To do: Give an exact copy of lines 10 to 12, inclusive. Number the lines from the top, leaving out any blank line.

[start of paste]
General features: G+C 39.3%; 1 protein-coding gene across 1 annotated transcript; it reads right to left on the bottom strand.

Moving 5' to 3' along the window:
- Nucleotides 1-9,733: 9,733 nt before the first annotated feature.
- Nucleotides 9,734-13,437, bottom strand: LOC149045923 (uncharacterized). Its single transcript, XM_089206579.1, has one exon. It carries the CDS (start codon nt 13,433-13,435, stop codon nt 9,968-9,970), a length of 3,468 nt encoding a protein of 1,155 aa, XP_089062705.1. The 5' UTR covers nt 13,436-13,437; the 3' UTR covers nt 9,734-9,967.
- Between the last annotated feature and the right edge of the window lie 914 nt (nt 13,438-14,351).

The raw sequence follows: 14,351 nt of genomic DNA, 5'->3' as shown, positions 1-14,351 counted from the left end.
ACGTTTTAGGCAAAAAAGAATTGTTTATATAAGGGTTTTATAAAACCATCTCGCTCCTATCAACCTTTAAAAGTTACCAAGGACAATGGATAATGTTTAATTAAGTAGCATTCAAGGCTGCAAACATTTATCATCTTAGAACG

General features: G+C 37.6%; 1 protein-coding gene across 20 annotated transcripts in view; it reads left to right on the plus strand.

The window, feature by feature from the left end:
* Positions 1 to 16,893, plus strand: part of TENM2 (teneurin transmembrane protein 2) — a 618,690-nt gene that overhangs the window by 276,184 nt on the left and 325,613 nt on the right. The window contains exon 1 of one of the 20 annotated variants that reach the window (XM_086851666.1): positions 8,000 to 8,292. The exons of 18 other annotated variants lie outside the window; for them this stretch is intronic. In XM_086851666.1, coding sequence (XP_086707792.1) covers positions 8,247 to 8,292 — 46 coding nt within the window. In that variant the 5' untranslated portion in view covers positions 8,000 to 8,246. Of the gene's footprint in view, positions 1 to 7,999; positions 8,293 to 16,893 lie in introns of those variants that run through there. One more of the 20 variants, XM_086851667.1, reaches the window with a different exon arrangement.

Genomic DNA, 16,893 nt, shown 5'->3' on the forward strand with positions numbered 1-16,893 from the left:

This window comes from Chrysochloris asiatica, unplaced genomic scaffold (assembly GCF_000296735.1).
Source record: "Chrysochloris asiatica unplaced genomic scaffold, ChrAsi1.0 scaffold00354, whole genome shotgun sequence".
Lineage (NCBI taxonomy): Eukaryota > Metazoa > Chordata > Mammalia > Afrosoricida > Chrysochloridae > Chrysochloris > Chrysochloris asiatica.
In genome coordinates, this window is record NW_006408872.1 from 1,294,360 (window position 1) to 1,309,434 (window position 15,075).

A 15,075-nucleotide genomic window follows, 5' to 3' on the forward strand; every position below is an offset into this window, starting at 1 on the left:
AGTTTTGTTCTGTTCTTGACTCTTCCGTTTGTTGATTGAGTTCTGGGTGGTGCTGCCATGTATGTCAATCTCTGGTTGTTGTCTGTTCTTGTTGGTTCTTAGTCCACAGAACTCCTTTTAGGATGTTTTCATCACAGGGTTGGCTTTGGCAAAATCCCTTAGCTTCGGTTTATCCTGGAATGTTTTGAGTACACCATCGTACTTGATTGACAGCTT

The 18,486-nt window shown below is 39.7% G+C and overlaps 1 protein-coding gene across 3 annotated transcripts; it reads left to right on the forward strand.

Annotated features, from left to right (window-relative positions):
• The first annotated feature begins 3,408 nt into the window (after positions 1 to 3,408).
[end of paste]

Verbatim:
* Positions 1 to 16,893, plus strand: part of TENM2 (teneurin transmembrane protein 2) — a 618,690-nt gene that overhangs the window by 276,184 nt on the left and 325,613 nt on the right. The window contains exon 1 of one of the 20 annotated variants that reach the window (XM_086851666.1): positions 8,000 to 8,292. The exons of 18 other annotated variants lie outside the window; for them this stretch is intronic. In XM_086851666.1, coding sequence (XP_086707792.1) covers positions 8,247 to 8,292 — 46 coding nt within the window. In that variant the 5' untranslated portion in view covers positions 8,000 to 8,246. Of the gene's footprint in view, positions 1 to 7,999; positions 8,293 to 16,893 lie in introns of those variants that run through there. One more of the 20 variants, XM_086851667.1, reaches the window with a different exon arrangement.

Genomic DNA, 16,893 nt, shown 5'->3' on the forward strand with positions numbered 1-16,893 from the left:

This window comes from Chrysochloris asiatica, unplaced genomic scaffold (assembly GCF_000296735.1).